SUNSHINE JUICE squeezed out in opposition action


In Sunshine Juice Limited v Kiely's (Western Distributors) Limited, a hearing officer at the Irish Trademarks Office has refused registration of the device mark SUNSHINE JUICE on the basis that it is confusingly similar to the prior word mark SUNSHINE for identical products.

Sunshine Juice Limited applied to register a series of trademarks for goods in Class 32. The series consisted of five device marks which included the words 'SUNSHINE JUICE'. The application was opposed by Kiely's (Western Distributors) Limited relying on its prior registration for the mark SUNSHINE in Class 32. Sunshine Juice alleged that none of its products are made from concentrated fruit juices, but rather consist of freshly squeezed juices and smoothies, sold predominantly to juice bars. Kiely's objections were based on:

  • Section 8(3)(b) of the Trademarks Act 1996 (is the mark of such a nature as to deceive?);

  • Section 10(1) (are the respective trademarks and the respective goods identical?); and

  • Section 10(2) (is there a likelihood of confusion on the part of the public?).

In relation to the objection under Section 8(3)(b), the hearing officer found that the Notice of Opposition contained only an objection under Section 8 in general and the introduction of a ground of opposition based on Section 8(3)(b) would constitute a material alteration of the Notice of Opposition. Therefore, he found that Kiely's was not entitled to object to the application on this basis. Even if he was wrong on this and the objection under Section 8(3)(b) was validly raised, he was still of the view that the objection should not succeed. Among other things, the hearing officer held that, taken as a whole, the term SUNSHINE JUICE cannot be said to designate the nature of the relevant goods in a descriptive manner.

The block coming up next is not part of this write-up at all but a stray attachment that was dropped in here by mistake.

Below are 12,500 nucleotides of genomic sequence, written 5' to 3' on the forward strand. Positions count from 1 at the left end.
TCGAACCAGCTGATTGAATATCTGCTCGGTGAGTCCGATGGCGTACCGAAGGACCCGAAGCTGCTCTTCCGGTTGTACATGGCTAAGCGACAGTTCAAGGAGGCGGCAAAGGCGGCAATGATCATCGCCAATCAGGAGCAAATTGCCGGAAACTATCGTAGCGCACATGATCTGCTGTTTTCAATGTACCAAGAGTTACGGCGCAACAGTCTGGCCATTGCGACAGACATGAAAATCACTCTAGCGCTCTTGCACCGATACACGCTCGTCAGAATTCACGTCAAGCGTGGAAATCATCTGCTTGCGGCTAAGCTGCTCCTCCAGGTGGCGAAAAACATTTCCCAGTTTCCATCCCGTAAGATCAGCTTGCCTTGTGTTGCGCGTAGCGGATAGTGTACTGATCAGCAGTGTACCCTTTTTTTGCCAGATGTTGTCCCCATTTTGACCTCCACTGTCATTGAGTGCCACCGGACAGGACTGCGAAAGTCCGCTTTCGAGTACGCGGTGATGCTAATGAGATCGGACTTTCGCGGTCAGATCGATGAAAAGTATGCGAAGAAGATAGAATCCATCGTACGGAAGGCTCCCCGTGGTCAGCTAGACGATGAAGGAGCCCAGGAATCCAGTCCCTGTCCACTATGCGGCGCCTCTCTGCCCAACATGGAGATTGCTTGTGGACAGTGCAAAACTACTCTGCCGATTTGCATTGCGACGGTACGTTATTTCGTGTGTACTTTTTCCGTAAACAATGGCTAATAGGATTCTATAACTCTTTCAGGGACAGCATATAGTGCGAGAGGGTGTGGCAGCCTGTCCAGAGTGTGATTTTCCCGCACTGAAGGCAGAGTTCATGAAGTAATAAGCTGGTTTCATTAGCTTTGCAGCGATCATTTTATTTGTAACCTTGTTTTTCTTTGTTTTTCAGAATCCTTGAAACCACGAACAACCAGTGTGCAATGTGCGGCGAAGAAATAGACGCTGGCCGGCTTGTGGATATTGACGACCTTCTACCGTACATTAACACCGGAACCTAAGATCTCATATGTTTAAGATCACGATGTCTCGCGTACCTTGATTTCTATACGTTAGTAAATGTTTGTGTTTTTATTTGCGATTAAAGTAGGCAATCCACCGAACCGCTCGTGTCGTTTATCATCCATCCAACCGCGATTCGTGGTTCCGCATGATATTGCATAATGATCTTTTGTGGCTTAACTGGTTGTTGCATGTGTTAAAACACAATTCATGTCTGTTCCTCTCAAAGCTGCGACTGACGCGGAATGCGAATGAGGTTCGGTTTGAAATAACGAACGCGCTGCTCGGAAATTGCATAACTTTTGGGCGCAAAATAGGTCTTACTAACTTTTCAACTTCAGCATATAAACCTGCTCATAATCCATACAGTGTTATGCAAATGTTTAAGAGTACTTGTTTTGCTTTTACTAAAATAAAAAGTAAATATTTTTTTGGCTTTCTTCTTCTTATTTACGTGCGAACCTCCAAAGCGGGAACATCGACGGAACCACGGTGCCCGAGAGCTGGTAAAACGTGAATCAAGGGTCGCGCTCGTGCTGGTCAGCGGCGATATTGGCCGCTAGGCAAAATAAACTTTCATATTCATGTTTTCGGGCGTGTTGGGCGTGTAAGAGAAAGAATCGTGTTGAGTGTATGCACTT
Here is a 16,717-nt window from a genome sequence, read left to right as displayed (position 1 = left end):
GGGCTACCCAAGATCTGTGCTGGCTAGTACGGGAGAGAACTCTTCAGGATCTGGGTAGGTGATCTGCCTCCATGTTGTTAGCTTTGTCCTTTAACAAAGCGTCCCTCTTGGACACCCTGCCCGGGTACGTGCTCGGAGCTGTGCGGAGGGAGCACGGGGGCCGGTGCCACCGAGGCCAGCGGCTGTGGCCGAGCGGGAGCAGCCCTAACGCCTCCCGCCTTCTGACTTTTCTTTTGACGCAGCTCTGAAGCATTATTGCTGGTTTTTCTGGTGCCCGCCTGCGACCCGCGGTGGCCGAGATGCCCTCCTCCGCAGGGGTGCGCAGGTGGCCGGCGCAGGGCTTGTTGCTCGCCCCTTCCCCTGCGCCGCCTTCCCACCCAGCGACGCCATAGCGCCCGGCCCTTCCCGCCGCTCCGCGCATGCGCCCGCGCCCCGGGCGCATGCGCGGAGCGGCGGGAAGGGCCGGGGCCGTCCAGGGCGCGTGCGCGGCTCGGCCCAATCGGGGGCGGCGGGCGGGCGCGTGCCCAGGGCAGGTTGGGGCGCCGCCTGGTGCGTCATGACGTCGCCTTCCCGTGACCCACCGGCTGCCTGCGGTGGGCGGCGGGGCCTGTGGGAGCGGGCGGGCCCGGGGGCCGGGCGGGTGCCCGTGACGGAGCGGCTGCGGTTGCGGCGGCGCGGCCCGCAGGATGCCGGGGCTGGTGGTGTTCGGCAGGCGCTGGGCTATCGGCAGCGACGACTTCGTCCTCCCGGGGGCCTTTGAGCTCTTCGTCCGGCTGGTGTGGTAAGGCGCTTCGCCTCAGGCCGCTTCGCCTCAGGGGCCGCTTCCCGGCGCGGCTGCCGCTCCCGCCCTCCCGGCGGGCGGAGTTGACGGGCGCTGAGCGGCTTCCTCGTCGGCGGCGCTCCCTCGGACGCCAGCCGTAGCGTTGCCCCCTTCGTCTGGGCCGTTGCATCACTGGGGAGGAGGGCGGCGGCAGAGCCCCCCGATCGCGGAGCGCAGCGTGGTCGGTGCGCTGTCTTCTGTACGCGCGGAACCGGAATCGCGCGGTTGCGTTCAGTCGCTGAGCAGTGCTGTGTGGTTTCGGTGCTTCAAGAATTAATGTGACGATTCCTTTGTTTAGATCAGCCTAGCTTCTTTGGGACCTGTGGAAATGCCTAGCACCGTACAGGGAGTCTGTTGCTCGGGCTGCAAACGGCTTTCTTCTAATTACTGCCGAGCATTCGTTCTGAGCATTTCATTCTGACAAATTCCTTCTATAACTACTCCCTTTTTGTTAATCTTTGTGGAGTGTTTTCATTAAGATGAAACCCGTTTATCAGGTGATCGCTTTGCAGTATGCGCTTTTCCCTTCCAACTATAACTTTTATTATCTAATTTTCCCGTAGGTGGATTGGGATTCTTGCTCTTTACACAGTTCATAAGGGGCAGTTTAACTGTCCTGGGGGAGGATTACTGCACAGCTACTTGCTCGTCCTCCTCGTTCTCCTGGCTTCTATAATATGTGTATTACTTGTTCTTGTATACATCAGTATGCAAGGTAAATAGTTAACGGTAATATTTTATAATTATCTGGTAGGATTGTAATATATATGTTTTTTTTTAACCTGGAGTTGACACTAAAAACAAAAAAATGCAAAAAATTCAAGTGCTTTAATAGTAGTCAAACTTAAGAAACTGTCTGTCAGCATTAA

With regard to the objection under Section 10(1), the hearing officer held that the respective goods are identical. In relation to the identity of the marks at issue, he was of the view that, in the context of the relevant goods, the inclusion of the word 'JUICE' may well go unnoticed by the average consumer, in the sense that the average consumer is likely to subconsciously ignore or "filter out" that word when perceiving the brand name of the goods bearing Sunshine Juice's mark. However, he did not agree that the same can be said of the figurative element of Sunshine Juice's mark. He indicated that the device is a significant feature of the mark that could not be expected to be overlooked by the average consumer. Therefore, he came to the conclusion that Sunshine Juice's mark may not be regarded as identical with Kiely's earlier trademark and the prohibition on registration contained in Section 10(1) could not be relied upon.

Finally, the hearing officer considered the objection under Section 10(2). He held that although the respective marks are not identical, there can be no doubt that they are highly similar and therefore the marks are effectively identical from a connotative aspect. He believed that the eye of the average consumer would be drawn to the words contained in Sunshine Juice's mark and that the device element is of secondary significance notwithstanding its prominence in the mark. He went on to conclude that there was a strong likelihood of confusion and that the application for registration must therefore be refused under Section 10(2) of the act. In his view, the fact that the word SUNSHINE is the distinctive feature of both marks was decisive in obviating the visual difference between them, particularly having regard to the nature of the goods and the fact that the brand name is the principal criterion upon which the average consumer identifies and distinguishes between the products of different undertakings.

Patricia McGovern, P McGovern & Co Solicitors, Dublin

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